1995 Rijeka bombing

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Coordinates: 45°18′58″N 14°24′58″E / 45.316°N 14.416°E / 45.316; 14.416

1995 Rijeka bombing
Location Rijeka, Croatia
Date October 20, 1995
Target Police station
Attack type
Suicide car bomb attack
Weapons 70 kg of TNT
Deaths 1 (assailant)
Non-fatal injuries
29
Perpetrators al-Gama'a al-Islamiyya

The 1995 Rijeka bombing occurred on 20 October 1995 in Rijeka, Croatia, when an Islamic terrorist organization attempted to destroy a police station by driving a car with a bomb into the wall of the building. Twenty-seven employees in the police station and two bystanders on the street were injured, although the only person killed was the attacker.

Cause[edit]

In the last days of the Bosnian War, the Croatian Defense Council (HVO), a Bosnian Croat military force, captured Talaat Fouad Qasim when he attempted to enter Bosnia and Herzegovina.[1] Qasim, an important member of al-Gama'a al-Islamiyya, was soon transferred to Egypt with the active help of Croatia. Because of that and because Croatia had de facto controlled the Croatian Defence Council, the military organization which had captured Talaat Fouad Qasim, a decision was made to commit a terrorist attack in Croatia.

The attack[edit]

At 11:21 a.m. Central European Time, a Fiat 131 Mirafiori entered the parking lot of the Primorje-Gorski Kotar County police headquarters. Due to the 90-degree turn needed to enter the lot, the vehicle moved slowly. Near the entrance, the driver did not park in the parking spaces for civilians, but instead started to accelerate towards the wall at the end of the parking lot. Due to the low security measures, this incident was not noticed before the attack itself took place. After 15-20 meters, passing 8-10 available parking spaces in the small lot, the Fiat crashed into the stairs leading to the police station and exploded. The time of explosion was recorded as 11:22 a.m. local time (10:22 UTC). Subsequently, a police investigation found out the car was loaded with 70 kg (150 lb) of highly-explosive TNT. The police also found a part of a Canadian passport inside the remains of the attacker's car.[2] The next day, representatives of the al-Gama'a al-Islamiyya terrorist organization from Egypt claimed responsibility for the attack, requesting extradition of Qasim.[1][2][3]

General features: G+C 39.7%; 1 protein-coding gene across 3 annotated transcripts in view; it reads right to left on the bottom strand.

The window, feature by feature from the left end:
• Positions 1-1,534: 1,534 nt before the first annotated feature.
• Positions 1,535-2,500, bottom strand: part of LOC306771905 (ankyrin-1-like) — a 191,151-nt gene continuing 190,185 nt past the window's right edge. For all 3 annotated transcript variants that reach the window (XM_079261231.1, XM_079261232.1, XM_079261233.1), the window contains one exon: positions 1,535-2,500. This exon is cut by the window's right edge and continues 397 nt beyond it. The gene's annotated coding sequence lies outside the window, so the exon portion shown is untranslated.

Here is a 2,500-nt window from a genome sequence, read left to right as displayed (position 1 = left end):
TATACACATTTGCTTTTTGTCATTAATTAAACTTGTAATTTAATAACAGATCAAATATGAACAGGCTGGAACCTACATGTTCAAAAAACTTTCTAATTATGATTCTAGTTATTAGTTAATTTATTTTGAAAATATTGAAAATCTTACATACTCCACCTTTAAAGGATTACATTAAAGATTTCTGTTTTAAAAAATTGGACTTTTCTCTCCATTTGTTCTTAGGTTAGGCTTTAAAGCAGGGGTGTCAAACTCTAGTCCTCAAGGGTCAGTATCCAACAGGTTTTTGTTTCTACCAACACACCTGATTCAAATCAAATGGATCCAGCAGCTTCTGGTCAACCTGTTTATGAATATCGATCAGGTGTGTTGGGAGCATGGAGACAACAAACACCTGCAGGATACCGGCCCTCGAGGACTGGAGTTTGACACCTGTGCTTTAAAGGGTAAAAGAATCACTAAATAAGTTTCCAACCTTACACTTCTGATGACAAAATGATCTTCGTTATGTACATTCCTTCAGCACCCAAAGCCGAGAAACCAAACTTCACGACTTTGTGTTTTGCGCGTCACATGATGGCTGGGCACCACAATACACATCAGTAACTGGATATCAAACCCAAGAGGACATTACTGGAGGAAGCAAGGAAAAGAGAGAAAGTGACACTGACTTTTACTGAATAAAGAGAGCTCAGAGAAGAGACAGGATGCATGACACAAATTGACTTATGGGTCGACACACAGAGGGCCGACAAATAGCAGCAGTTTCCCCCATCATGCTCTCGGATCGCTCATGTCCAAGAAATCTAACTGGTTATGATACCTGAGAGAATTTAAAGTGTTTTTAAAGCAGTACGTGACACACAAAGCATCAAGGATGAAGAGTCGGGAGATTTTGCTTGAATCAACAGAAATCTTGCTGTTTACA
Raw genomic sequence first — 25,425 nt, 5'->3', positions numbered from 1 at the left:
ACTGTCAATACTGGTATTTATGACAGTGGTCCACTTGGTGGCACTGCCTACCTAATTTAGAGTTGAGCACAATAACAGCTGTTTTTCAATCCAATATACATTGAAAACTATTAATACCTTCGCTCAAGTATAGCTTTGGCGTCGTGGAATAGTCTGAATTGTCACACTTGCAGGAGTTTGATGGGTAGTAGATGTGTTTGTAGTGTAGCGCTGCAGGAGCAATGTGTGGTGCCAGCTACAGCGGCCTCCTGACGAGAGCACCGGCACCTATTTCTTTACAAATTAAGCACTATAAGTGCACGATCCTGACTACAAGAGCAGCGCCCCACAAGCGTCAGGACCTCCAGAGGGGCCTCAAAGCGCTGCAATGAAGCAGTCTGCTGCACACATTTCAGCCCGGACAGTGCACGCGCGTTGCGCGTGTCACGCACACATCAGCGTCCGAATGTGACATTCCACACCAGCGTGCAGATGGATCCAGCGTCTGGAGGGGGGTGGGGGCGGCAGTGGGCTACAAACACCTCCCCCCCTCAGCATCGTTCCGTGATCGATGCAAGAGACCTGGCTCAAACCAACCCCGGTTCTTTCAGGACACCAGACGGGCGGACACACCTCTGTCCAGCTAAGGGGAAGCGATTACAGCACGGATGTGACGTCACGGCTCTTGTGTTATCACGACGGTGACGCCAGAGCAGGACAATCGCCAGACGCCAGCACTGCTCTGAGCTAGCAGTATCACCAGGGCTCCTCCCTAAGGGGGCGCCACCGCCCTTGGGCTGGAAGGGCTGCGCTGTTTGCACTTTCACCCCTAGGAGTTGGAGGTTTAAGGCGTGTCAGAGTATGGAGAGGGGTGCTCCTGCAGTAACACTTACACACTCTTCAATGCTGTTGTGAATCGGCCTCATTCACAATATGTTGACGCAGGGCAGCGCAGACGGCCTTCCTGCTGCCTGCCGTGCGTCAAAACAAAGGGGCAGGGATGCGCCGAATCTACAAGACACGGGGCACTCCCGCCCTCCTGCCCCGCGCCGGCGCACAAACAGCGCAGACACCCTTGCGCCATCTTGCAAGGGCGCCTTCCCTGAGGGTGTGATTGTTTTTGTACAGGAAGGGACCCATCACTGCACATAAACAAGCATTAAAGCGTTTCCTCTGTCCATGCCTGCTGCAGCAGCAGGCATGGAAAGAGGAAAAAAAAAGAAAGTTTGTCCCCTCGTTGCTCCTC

Due to an error made by the attackers, the bombing did not cause fatalities, aside from the suicide bomber himself. The police headquarters is located on a higher ground than the parking lot itself, requiring the stairs in the first place. The other apparent miscalculation involved the size of the parking lot, where the Fiat 131 had neither the space and velocity, nor the horsepower, to climb the stairs and destroy the police station wall. As a result, the police station failed to collapse and only 29 injuries were recorded (including two unaware bystanders).[2] The bomb also carved a large crater in the ground, battering nearby buildings and destroying vehicles.

Aftermath[edit]

With the help of the CIA, officials examined the video footage of the attack. American and Croatian investigative sources came to the conclusion that Hassan al-Sharif Mahmud Saad had organized this attack. Saad had come to live in Bosnia only that year; previously, he had been living in Italy. Soon after the attack, Bosnian officials discovered that Saad was planning a new terrorist attack, against NATO forces, which was to happen in December 1995. A few days after that attack failed, he was killed in central Bosnia in a firefight with Croatian Defense Council forces.[4]

References[edit]

  1. ^ a b "Islamic Group Hits Croatia". by Reuters. New York Times. 1995-10-22. Retrieved 2008-08-10. 
  2. ^ a b c Kohlmann, Evan F. "The Afghan-Bosnian Mujahideen Network in Europe". Archived from the original on 9 August 2008. Retrieved 2008-08-11. 
  3. ^ "Egyptian group claims responsibility for Croatian bomb". CNN. 1995-10-21. Retrieved 2008-08-11. 
  4. ^ Editors, ISN. "Al-Qaida's Bosnian war move". Retrieved 2015-09-15. 

Other sources[edit]